HARTFORD – During Thursday’s House session a new bill, HB 6107, was passed. It was amended to incorporate other concepts that had come forth in the Planning and Development Committee, including sweeping changes from the original HB 6611 and SB 1024. Following the vote, Planning and Development Committee Ranking Members Senator Tony Hwang (R-28) and Representative Joe Zullo (R-99) offer the following statements:
“Issue advocacy groups made a strong push this year to implement a top-down, one-size-fits-all approach to zoning that would have stripped municipalities of local control of zoning matters and replaced it with mandates from Hartford bureaucracy. However, from the public hearing process right up through today’s vote, residents, local leaders, and legislative bodies across the State exercised their collective voices to oppose this dangerous power grab” said Rep. Zullo.
Zullo added, “Expanding housing opportunities and creating new and diverse housing are laudable goals. However, as we seek to realize these goals, we should be teaming with CHFA and DOH to leverage existing programs and monies to equip small businesses and local municipalities with tools to promote the types of unique development that advance the goals of each unique community in our State.”
Zullo concluded, “We can expand housing choice and opportunity without unduly encroaching on local control and I look forward to working with Senator Hwang and with leaders across the aisle to advance measures that accomplish both goals.”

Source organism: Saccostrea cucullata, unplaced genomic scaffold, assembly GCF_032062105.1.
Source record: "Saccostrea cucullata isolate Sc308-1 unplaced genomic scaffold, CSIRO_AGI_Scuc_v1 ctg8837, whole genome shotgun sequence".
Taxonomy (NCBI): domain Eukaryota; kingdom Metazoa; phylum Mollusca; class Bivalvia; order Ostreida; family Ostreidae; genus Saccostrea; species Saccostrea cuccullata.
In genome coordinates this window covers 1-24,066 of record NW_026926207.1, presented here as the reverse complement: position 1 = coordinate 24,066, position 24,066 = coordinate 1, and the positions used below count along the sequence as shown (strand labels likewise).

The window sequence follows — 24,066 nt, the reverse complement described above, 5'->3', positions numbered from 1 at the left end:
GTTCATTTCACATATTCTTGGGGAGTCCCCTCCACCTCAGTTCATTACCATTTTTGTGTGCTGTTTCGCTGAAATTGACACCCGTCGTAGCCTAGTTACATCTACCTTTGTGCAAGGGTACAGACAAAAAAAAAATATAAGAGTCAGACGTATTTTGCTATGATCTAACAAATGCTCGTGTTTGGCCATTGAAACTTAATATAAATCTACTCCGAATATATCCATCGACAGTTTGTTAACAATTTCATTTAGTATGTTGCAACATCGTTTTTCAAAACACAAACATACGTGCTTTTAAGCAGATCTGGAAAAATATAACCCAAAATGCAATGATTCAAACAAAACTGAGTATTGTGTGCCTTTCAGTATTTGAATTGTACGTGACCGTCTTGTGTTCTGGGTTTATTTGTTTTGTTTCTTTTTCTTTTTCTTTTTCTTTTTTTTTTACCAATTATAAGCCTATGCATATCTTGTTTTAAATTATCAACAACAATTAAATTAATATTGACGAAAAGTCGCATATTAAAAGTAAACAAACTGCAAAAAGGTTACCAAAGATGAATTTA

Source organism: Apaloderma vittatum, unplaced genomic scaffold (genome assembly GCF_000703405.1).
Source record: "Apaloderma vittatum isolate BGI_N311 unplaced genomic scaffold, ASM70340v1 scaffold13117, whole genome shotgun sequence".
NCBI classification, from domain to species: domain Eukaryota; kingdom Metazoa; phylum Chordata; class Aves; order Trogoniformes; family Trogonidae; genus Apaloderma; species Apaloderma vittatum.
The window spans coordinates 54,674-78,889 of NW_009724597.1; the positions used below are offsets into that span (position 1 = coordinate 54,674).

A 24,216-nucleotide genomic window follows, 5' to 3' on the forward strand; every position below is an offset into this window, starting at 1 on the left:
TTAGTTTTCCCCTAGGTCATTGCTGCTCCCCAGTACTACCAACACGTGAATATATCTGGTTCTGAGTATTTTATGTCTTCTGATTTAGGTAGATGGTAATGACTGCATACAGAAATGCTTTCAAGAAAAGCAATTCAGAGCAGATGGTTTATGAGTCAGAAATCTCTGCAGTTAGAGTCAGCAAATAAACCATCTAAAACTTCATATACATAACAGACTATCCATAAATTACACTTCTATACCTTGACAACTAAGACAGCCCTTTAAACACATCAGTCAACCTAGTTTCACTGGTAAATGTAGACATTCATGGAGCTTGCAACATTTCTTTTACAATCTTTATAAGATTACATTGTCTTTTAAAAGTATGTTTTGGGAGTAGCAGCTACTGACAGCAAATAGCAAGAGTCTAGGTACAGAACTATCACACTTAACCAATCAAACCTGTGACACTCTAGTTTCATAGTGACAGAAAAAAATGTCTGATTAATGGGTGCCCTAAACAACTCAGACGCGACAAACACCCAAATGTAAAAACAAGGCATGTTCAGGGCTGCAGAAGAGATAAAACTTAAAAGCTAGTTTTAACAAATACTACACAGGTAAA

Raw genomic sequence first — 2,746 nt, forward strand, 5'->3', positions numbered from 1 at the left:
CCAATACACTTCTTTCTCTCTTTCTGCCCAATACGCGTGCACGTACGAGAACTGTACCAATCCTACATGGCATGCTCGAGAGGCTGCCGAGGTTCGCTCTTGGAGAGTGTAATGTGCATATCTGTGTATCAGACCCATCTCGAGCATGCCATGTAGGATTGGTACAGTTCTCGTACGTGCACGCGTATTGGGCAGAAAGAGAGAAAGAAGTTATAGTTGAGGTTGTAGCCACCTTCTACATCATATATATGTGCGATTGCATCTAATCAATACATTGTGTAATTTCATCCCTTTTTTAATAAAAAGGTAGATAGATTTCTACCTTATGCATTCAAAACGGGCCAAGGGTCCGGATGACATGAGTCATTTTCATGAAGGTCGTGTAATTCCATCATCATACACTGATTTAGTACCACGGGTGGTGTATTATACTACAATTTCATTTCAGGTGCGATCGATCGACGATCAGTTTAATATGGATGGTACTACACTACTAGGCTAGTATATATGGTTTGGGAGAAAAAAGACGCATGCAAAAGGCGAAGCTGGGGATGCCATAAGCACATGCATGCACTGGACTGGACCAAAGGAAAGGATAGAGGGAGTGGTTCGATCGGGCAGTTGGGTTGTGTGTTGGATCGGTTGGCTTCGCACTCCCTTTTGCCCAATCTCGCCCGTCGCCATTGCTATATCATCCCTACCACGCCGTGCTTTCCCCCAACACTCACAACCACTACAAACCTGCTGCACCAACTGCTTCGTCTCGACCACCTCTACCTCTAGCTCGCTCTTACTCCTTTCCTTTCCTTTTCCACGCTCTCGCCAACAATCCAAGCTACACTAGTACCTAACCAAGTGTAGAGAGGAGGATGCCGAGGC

“This is a creation of feigned compromise. This bill has been crafted to maximize a one-shot attempt to ram through blanket, statewide mandates. When reading the strike-all amendment, I interestingly found that it included the more palatable portions of the two drafted bills,” said Sen. Hwang.
“With that said, Connecticut municipalities and local leaders have spoken loud and clear: they strongly believe in the principle of ‘home rule’ and do not want to surrender local control over zoning and land use. Unfortunately, I believe this amended bill is a harbinger that ‘home rule’ does not exist in CT’s 169 towns and cities. Their advocacy for ‘home rule’ is being heard, however I implore residents and local leaders to keep the pressure on their state and local representatives. Local control is hanging by a thread and we need every voice to speak out and stop these policies from usurping home rule,” said Hwang.
“I do appreciate the work that the chairs and house leadership have done to make some improvements to this proposal, but I cannot accept any measure which allows the state to dictate local zoning regulations,” concluded Hwang.